Queens Consort: England’s Medieval Queens by Lisa Hilton



BLURB: “In an age where all politics were family politics, dynastic marriages placed English queens at the very centre of power – the king’s bed. In the mercurial, often violent world of medieval statecraft, English queens had to negotiate a role that combined tremendous influence with terrifying vulnerability. Between 1066 and 1503, twenty women were crowned Queen of England. War, adultery, witchcraft, child abuse, murder – and occasionally even love – formed English queenship, but so too did patronage, learning and fashion. Lisa Hilton dispels the myth that medieval brides were no more than diplomatic pawns.”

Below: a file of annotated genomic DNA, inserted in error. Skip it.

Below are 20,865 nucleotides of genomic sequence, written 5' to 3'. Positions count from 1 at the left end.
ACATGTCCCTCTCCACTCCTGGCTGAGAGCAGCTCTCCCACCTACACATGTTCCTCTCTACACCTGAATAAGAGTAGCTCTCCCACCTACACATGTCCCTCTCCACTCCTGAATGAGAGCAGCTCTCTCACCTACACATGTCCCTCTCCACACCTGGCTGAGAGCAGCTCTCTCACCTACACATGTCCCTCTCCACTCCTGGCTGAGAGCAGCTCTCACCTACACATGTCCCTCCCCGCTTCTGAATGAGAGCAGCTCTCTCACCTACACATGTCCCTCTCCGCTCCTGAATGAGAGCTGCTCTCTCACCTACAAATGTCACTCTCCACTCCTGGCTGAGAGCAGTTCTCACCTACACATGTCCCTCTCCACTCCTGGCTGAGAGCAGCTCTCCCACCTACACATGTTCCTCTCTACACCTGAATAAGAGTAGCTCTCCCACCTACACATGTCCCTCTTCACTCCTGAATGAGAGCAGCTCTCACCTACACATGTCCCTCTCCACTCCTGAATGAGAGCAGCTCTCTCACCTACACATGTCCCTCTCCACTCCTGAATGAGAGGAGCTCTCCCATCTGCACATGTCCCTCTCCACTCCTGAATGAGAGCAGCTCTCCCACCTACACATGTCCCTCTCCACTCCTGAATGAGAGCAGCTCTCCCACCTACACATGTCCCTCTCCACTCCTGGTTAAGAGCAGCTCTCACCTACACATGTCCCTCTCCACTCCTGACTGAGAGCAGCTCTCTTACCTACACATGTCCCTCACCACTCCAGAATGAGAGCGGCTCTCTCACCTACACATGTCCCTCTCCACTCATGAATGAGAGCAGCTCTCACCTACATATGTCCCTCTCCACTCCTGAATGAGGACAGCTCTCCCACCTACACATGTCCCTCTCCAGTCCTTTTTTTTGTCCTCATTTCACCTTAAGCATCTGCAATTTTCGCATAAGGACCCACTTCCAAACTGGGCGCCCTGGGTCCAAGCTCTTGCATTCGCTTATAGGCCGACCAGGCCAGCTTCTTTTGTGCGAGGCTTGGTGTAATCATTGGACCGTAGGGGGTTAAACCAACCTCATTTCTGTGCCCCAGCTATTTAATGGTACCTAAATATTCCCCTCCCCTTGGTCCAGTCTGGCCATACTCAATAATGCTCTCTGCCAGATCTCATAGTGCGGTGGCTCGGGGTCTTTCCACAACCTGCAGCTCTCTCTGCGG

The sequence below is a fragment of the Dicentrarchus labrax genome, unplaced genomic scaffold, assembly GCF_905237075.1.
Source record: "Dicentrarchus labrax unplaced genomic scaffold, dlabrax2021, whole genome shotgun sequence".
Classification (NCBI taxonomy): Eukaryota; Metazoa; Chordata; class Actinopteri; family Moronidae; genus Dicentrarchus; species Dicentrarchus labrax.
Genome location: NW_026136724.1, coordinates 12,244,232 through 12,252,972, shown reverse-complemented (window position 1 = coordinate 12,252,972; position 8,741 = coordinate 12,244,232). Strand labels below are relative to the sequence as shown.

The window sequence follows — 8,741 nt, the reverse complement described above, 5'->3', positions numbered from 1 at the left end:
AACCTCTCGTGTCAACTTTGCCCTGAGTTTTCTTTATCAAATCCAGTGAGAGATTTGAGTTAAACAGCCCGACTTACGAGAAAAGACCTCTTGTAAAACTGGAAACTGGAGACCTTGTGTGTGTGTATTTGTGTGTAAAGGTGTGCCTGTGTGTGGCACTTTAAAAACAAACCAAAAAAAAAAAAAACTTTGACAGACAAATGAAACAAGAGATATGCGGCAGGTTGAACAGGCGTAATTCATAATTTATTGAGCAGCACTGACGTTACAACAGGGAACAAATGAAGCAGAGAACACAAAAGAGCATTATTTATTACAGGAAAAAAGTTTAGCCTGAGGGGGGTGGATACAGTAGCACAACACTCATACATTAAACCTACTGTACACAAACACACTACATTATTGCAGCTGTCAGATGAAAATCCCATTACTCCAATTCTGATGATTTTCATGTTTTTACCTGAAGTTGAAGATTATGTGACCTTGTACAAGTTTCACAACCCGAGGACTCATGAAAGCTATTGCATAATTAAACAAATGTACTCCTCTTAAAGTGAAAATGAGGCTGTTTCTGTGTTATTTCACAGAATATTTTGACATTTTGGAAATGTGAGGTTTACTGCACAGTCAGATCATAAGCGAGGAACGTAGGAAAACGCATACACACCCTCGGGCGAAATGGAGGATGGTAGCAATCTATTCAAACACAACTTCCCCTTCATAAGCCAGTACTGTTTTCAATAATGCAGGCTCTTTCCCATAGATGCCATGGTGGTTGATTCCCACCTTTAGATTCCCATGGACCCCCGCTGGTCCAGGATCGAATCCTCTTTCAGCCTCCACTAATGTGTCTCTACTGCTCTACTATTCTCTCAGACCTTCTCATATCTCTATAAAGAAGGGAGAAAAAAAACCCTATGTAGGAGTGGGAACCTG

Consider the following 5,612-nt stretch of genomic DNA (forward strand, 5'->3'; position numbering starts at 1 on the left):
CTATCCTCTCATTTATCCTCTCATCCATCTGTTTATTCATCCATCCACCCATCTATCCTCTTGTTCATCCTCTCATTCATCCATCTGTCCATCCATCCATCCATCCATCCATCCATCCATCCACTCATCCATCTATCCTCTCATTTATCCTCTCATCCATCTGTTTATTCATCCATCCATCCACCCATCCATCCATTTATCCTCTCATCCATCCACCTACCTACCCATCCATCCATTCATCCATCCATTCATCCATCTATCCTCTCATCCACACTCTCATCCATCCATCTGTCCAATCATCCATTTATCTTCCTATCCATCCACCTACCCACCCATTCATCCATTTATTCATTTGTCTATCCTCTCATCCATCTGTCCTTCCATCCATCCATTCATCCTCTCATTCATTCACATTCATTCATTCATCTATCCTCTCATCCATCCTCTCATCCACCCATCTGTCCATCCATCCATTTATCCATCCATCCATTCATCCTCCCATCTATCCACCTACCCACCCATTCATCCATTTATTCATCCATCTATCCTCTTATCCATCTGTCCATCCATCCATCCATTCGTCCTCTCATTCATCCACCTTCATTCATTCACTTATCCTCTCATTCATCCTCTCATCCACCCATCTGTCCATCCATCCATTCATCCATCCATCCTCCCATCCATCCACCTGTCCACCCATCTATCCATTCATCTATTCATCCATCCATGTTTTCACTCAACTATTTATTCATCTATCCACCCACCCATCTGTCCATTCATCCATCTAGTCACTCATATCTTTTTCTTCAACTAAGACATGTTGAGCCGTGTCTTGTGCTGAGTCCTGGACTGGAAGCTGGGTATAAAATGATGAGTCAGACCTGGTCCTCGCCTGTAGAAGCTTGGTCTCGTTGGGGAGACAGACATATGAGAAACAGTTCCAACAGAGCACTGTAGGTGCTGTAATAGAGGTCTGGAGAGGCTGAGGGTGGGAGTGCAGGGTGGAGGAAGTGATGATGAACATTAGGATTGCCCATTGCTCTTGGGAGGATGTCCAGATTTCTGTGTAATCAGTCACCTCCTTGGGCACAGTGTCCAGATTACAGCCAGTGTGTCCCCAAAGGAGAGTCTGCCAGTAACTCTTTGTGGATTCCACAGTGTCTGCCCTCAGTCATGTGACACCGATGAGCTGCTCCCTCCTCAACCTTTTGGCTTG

REVIEW: My knowledge of English Queens begins with Eleanor of Aquitaine, disappears for over a century and returns during the Wars of the Roses, where from then onwards I tend to be pretty good or at least average in remembering who they were and what factors marked their queenships. Therefore this book was really useful in giving me an insight into the lives of all of England’s medieval Queen consorts with mini biographies that explore the characters of these Queens, as well as their relationships with their husbands, the political circumstances surrounding them, and the nature of their queenship. The book was engaging and interesting, and went into a surprising amount of depth given the sparse number of pages given to the analysis of each Queen and their reign. I found several historical figures that were new to me and greatly captured my imagination, particularly Isabella of France, who I knew nothing of before reading this book. I was also pleased to read more on Anne Neville, who I have a great interest in but who is often neglected in works on medieval history. The only thing that spoilt this book slightly for me, however, was the fact that Hilton and I have extremely different opinions on Richard III – she sees him as the undisputed murderer of the Princes in the Tower and cites evidence of deformity and cruelty to prove her point, some of which has since been disproven since the books publication in 2008 due to the discovery of Richard’s skeleton in a Leicester car park. Other than this, however, I found the book absolutely fascinating and was glad to be given the chance to explore new historical figures, as well as being reacquainted with some of my own favourite Queen consorts. I would highly recommend this to anyone who is looking for an introduction to medieval English Queens and English policy in general during this period, as it provides a great insight into not only the private lives of Queens but also the social, economic and political circumstances prevalent in England during this period.


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